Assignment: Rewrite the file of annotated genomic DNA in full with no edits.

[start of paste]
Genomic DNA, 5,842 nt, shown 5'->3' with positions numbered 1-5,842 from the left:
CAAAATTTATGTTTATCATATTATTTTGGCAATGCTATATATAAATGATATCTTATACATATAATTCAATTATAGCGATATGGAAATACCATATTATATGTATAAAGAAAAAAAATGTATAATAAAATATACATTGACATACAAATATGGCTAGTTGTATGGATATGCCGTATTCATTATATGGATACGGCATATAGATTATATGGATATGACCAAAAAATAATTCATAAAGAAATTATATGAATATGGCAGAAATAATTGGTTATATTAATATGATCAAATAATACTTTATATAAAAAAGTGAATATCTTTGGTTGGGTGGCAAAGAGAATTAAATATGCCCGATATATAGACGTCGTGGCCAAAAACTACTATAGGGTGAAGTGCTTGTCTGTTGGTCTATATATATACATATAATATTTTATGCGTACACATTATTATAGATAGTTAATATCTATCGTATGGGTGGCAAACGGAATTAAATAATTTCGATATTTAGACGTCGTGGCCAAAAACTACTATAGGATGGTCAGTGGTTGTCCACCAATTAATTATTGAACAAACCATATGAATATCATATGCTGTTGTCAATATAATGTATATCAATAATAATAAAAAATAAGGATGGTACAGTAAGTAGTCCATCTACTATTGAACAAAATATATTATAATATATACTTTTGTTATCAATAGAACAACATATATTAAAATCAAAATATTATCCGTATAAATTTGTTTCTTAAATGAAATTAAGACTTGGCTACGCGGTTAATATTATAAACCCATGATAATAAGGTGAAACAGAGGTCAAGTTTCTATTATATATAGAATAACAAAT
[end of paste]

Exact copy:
Genomic DNA, 5,842 nt, shown 5'->3' with positions numbered 1-5,842 from the left:
CAAAATTTATGTTTATCATATTATTTTGGCAATGCTATATATAAATGATATCTTATACATATAATTCAATTATAGCGATATGGAAATACCATATTATATGTATAAAGAAAAAAAATGTATAATAAAATATACATTGACATACAAATATGGCTAGTTGTATGGATATGCCGTATTCATTATATGGATACGGCATATAGATTATATGGATATGACCAAAAAATAATTCATAAAGAAATTATATGAATATGGCAGAAATAATTGGTTATATTAATATGATCAAATAATACTTTATATAAAAAAGTGAATATCTTTGGTTGGGTGGCAAAGAGAATTAAATATGCCCGATATATAGACGTCGTGGCCAAAAACTACTATAGGGTGAAGTGCTTGTCTGTTGGTCTATATATATACATATAATATTTTATGCGTACACATTATTATAGATAGTTAATATCTATCGTATGGGTGGCAAACGGAATTAAATAATTTCGATATTTAGACGTCGTGGCCAAAAACTACTATAGGATGGTCAGTGGTTGTCCACCAATTAATTATTGAACAAACCATATGAATATCATATGCTGTTGTCAATATAATGTATATCAATAATAATAAAAAATAAGGATGGTACAGTAAGTAGTCCATCTACTATTGAACAAAATATATTATAATATATACTTTTGTTATCAATAGAACAACATATATTAAAATCAAAATATTATCCGTATAAATTTGTTTCTTAAATGAAATTAAGACTTGGCTACGCGGTTAATATTATAAACCCATGATAATAAGGTGAAACAGAGGTCAAGTTTCTATTATATATAGAATAACAAAT